CAN I MAKE A MESS WITH THIS RECIPE?

It’s a pretty straight-forward recipe, but there are a few opportunities to get a little messy.

FUCK’S SAKE…WHY AM I EVEN BOTHERING????

So searing the beef at the beginning is going to spray oil and grease.  When you blend the sauce at the end, if you’re not careful, you can get that all over the place.

FINE, I’LL WORK WITH THAT, GIMME THE RECIPE!

You’re very demanding.

James Beard's Pot Roast Chili

Serves 6

From The Chili Cookbook

Ingredients

 

2 dried ancho chiles

1 3 pound beef chuck roast

1 tablespoon salt

1 teaspoon ground black pepper

2 tablespoons of your preferred browning fat (I used bacon fat, oil is fine too, butter not so much)

2 onions, coarsely chopped

6 cloves garlic, minced

1 cup beef broth

1 14.5 ounce can of stewed tomatoes

1 teaspoon dried Mexican oregano (see note)

1 teaspoon ground cumin

3 tablespoons New Mexican light red chili powder (see note)

Directions

Preheat the oven to 350F.

Place the dried chiles in a small bowl and add just enough hot water to cover them.  Let them sit for about 15 minutes, until they’re softened up.

Season the roast with salt and pepper on both sides.  Heat the fat in a large Dutch oven over high heat.  Sear the roast for 3 minutes on each side, then remove it from the pot.  Turn the heat down to medium, then add the onions and garlic and cook until the onions are tender, about 5 minutes.  Add the broth, tomatoes, oregano, cumin, and chili powder to the pot.

Go back to the dried chiles, and remove the stems and seeds from the chiles.  Add the flesh to the pot, as well as the soaking water.

Bring the chili to a simmer, then place it in the oven and let braise for 3 hours, turning the meat every 30 minutes.  You could also put this in a slow cooker for 8 hours as this point as well.

Carefully remove the Dutch oven from the oven.  Remove the roast and set it on a cutting board.  When it is cool enough to handle, chop or shred the meat into bite-sized chunks, removing any fat or nasty gristle.

Pour all the remaining ingredients into a blender, and puree.  You could also use an immersion stick blender and do this without dirtying up the blender, but be prepared for a little spatter.

Pour the sauce and meat back into the Dutch oven, return to a simmer, then serve.

NOTES:

If you don’t have Mexican oregano, regular oregano will be fine, you probably won’t have enough need to get a whole container unless you cook a lot of Mexican food.

Try to seek out, however, a pure chili powder, instead of a commercial blend.  You can use it if you have to, but the pure powder is going to taste better.

Leftover Mashed Potato Muffins

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As I said in my last post, we made a ton of food for Thanksgiving, including mashed potatoes.  My lady made the potatoes, and they were extremely tasty – just the right amount of butter and cream/milk/half and half to bind the potatoes.

Although, she gave me some shit for not buying any salted butter in my massive purchase of butter.

Did I mention I bought a lot of butter?

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So, yeah, all of it unsalted.  We’ll be holding a black market sale to unload all of the unused butter.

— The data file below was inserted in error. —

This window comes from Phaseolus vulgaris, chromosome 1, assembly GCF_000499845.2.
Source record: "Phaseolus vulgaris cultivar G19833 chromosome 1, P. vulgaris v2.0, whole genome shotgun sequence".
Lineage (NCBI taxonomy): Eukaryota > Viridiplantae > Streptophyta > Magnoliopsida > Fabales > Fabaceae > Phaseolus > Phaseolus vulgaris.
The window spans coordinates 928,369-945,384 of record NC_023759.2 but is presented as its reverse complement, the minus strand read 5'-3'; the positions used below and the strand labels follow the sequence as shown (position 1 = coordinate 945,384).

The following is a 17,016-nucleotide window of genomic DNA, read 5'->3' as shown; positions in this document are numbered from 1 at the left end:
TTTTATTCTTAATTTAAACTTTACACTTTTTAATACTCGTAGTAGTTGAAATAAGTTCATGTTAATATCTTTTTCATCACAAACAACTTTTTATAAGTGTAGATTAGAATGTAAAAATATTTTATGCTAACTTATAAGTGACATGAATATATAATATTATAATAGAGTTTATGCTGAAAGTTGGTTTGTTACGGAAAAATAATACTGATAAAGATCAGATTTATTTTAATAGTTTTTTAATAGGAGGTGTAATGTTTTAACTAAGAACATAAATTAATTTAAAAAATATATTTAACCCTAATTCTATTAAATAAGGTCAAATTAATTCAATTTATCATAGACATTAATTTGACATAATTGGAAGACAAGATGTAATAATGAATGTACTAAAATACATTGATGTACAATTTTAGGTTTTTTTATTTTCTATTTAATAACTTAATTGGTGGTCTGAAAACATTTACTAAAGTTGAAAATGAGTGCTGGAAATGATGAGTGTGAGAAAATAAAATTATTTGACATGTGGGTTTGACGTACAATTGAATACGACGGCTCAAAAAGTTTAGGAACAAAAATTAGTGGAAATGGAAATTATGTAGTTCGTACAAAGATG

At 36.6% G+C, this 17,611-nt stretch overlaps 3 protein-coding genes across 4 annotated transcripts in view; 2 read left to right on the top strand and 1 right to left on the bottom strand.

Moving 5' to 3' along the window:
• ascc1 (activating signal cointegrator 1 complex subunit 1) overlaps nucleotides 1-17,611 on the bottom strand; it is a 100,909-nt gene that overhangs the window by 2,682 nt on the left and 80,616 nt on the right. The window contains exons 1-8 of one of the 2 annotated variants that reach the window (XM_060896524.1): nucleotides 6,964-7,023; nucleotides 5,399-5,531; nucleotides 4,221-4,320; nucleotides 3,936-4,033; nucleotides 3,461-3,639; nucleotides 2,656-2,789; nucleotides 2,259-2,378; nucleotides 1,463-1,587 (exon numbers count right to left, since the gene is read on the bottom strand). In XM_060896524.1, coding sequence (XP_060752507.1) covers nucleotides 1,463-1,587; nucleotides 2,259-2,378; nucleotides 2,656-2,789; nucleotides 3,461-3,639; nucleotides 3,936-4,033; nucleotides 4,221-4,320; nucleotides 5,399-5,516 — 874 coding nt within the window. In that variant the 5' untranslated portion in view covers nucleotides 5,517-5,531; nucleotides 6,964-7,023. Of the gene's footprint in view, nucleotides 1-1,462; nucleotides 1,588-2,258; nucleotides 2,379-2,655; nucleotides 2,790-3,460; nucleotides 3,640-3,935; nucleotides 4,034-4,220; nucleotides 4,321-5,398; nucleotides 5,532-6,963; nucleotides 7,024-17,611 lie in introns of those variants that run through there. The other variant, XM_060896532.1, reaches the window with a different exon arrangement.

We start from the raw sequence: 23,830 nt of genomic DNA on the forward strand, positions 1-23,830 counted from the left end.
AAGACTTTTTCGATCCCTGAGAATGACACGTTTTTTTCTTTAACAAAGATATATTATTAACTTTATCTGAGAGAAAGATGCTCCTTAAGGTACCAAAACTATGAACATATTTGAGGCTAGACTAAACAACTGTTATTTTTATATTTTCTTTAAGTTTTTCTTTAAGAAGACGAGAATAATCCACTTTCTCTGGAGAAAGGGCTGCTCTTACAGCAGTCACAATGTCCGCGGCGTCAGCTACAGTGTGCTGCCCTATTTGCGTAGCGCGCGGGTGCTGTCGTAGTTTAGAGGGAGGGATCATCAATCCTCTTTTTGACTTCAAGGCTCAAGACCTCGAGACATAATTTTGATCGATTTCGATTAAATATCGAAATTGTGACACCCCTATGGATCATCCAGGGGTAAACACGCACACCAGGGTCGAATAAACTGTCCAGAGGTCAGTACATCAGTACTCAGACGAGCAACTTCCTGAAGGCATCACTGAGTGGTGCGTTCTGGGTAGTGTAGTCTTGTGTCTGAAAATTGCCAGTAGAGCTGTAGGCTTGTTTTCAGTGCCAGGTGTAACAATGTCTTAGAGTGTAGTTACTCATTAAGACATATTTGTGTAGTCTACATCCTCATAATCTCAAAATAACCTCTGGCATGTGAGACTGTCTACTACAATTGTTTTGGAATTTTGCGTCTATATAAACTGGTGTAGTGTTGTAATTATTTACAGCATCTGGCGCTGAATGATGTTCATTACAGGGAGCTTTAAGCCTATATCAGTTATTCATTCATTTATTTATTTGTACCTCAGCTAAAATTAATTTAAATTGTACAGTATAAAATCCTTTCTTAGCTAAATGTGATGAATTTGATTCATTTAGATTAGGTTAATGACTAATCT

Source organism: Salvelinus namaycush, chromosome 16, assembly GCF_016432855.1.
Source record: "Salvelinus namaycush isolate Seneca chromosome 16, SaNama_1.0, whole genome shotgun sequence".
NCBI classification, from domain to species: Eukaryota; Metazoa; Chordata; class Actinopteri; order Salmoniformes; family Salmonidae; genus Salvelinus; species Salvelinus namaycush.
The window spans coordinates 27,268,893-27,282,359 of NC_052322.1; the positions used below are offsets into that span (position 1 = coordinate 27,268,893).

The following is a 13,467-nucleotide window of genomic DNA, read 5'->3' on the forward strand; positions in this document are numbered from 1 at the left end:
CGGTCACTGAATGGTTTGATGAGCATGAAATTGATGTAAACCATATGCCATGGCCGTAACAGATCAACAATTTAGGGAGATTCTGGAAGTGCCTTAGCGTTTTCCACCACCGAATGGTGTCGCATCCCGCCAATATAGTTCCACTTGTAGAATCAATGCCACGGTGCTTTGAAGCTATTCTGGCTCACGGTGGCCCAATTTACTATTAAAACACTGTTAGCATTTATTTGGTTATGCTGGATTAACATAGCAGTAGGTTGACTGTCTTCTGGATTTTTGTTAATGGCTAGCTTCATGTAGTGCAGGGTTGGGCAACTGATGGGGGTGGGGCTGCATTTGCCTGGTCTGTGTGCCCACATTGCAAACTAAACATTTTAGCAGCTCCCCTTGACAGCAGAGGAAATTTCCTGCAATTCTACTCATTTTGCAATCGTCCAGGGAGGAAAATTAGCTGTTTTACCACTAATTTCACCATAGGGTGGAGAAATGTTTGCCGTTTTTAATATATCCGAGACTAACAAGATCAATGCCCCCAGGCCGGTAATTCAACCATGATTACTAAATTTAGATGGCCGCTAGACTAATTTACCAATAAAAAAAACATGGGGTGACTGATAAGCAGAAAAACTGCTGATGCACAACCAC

Not really.

Anyways, we had a fair amount of leftover potatoes, and I didn’t know what to do with them.  Then I got my daily email from the NYT Cooking subscription list, and they linked to a recipe from Just a Taste.  I’ve heard Kelly – the blog owner – on the Food Blogger Pro podcast, so I knew she did good stuff.

This is sold as a perfect mixture of hash browns and mashed potatoes.  I don’t know if I would go that far, but it’s a pretty good way to use up leftovers, and you get to add a lot of cheese, because fuck no you did not have enough dairy in your potatoes already.

CAN I MAKE A MESS WITH THIS RECIPE?

Probably not, you’d have to be really uncoordinated to do that.

BOOOOOOORING!!  WHAT’S THE FUN IN THAT?

You like mashed potatoes, right?

YES, I’M NOT A SOUL-LESS ZOMBIE!

You like cheese, right?

OF COURSE, WHO DOESN’T EXCEPT FOR THOSE LACTOSE INTOLERANT WUSSES!

My lady is lactose intolerant.

MY BAD, SORRY, WON’T HAPPEN AGAIN :(.

Sure it won’t.

Leftover Mashed Potato Muffins

Makes about 12 muffins

From Just a Taste

Ingredients

3 cups leftover mashed potatoes

1 cup cheddar or jack cheese, divided into 3/4 cup and 1/4 cup portions

1 large egg, beaten lightly (if your potatoes are loose, add a second egg to tighten them up)

3 tablespoons chives, divided into 2 T and 1 T portions (I forgot to get these – oops)

Directions

Preheat the oven to 375F.

Lightly spray a muffin pan with non-stick spray.

Mix together the potatoes, 3/4 cup cheese, egg, and 2 T chives.  Season with salt and pepper (taste it, the slight bit of raw egg isn’t going to kill you…maybe).

Scoop about 1/4 cup of the mixture into each cup.  Pack them down to ensure there’s no air pockets.

(The recipe says to use an ice cream scoop, one of those old-timey ones with a swiper thing that pushes everything out of the scooper in one shot.  More power to you if you have one of those – most humans do not, so a couple spoons will be fine, or just push them in with your hands if you want to be messy and feel confident that no one minds your germs.)

Bake the muffins for 30-35 minutes, until the edges start to brown.  Remove the pan from the oven and top the muffins with the rest of the cheese (no one will hate you if you use more than the 1/4 cup prescribed above – except lactose intolerant people – who aren’t eating this anyway.)

Bake the muffins for another 3-5 minutes, until the cheese is melted.  Remove the pan from the oven and place it on a cooling rack.  Sprinkle the remaining 1 T of chives over the muffins.  Let the muffins cool for 5 minutes, then remove them from the pan and serve.